State Senate leader Phil Berger, R-Rockingham, said he is “alarmed” that the state Department of Public Instruction and State Board of Education agreed, possibly in violation of state open meetings laws and legislative requirements, to shift funds intended to help children learn to read into maintaining what he calls a “bloated bureaucracy.”
Berger on Monday issued a stinging letter of rebuke to Superintendent of Public Instruction June Atkinson and State Board of Education chairman William Cobey. He demanded that they provide him with a variety of correspondence, meeting minutes, and budget proposals related to the budget dispute.
At issue is a $2.5 million budget cut the General Assembly made to the state Department of Public Instruction, and a legislative demand that DPI spend $3.8 million more in 2015-16, and $8.5 million if 2016-17, to implement the Excellent Public Schools Act expansion.
Berger and others believe DPI may be using money earmarked for the Read to Achieve early grades literacy program and other measures under the Excellent Public Schools Act to fill in gaps and preserve jobs that might be eliminated by the budget cut.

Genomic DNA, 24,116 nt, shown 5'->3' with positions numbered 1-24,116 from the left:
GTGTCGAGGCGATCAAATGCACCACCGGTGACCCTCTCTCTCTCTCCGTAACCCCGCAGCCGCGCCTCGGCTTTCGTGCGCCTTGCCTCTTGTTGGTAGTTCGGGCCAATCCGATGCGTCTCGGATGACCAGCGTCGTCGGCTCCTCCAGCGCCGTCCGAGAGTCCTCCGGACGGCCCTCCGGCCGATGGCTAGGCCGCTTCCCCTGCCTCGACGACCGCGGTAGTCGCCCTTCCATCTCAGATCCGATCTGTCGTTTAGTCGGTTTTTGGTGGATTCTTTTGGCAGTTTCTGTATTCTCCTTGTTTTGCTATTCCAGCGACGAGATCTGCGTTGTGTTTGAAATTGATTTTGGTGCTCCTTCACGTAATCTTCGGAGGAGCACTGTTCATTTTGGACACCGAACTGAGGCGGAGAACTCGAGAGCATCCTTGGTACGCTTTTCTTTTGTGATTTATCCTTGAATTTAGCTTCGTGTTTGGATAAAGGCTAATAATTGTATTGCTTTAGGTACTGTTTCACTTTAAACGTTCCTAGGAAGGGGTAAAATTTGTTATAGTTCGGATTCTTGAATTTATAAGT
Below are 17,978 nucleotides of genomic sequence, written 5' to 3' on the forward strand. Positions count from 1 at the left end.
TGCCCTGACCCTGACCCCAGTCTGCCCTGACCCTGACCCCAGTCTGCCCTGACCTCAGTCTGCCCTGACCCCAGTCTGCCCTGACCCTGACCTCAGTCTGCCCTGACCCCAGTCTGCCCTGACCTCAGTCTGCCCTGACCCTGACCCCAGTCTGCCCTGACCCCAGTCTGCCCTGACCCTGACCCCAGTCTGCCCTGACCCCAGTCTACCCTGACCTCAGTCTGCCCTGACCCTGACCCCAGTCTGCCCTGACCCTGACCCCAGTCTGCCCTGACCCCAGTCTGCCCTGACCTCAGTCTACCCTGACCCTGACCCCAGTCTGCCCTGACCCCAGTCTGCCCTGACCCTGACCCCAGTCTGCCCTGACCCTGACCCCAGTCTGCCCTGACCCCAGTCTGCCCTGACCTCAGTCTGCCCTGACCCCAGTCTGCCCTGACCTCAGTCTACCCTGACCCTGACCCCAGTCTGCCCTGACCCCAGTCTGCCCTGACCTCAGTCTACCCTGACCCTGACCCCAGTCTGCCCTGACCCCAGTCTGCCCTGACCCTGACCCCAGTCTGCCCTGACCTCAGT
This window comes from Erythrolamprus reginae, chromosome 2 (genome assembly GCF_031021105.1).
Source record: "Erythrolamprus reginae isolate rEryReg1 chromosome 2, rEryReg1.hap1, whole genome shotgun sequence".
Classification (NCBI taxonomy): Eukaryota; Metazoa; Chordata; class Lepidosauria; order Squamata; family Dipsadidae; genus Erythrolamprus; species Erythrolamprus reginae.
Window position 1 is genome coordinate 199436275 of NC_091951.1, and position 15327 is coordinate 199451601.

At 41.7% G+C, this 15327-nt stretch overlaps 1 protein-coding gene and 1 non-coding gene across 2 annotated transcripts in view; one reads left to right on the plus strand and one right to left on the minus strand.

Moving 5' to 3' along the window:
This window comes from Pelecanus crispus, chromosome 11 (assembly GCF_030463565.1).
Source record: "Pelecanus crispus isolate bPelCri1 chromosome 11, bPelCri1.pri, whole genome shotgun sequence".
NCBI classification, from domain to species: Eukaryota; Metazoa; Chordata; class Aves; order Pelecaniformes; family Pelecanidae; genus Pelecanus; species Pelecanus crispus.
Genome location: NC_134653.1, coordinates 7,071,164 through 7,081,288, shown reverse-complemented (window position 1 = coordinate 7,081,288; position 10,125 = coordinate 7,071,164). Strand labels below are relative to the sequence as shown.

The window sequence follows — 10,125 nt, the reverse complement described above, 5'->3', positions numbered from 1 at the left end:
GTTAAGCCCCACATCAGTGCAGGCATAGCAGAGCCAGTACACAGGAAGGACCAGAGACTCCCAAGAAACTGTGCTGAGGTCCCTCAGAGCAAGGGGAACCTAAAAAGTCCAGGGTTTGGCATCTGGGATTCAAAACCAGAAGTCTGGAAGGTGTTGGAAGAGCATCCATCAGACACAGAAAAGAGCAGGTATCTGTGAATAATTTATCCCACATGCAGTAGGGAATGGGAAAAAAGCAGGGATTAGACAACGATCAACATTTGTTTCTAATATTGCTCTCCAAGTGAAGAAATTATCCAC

“From an operations standpoint, their budgetary switcharoo may make sense. It does not make sense politically, however,” Terry Stoops, director of research and education studies at the John Locke Foundation, said of the DPI maneuver.
“Lawmakers will likely respond by approving deeper cuts to the DPI budget, which may include the mandatory elimination of specific positions or department-wide personnel reductions,” Stoops said. “It will be a short-term gain but a long-term loss for an already unpopular state agency.”
Indeed, Berger’s displeasure was evident in his letter to Atkinson and Cobey, which he copied to Lt. Gov. Dan Forest, State Treasurer Janet Cowell, the Office of State Budget and Management, numerous officials at other state departments, and members of the General Assembly.
“I am alarmed by the apparent failure of the North Carolina Department of Public Instruction and the State Board of Education to implement multiple provisions contained in the 2015 state budget focused on achieving better educational outcomes for students,” Berger wrote.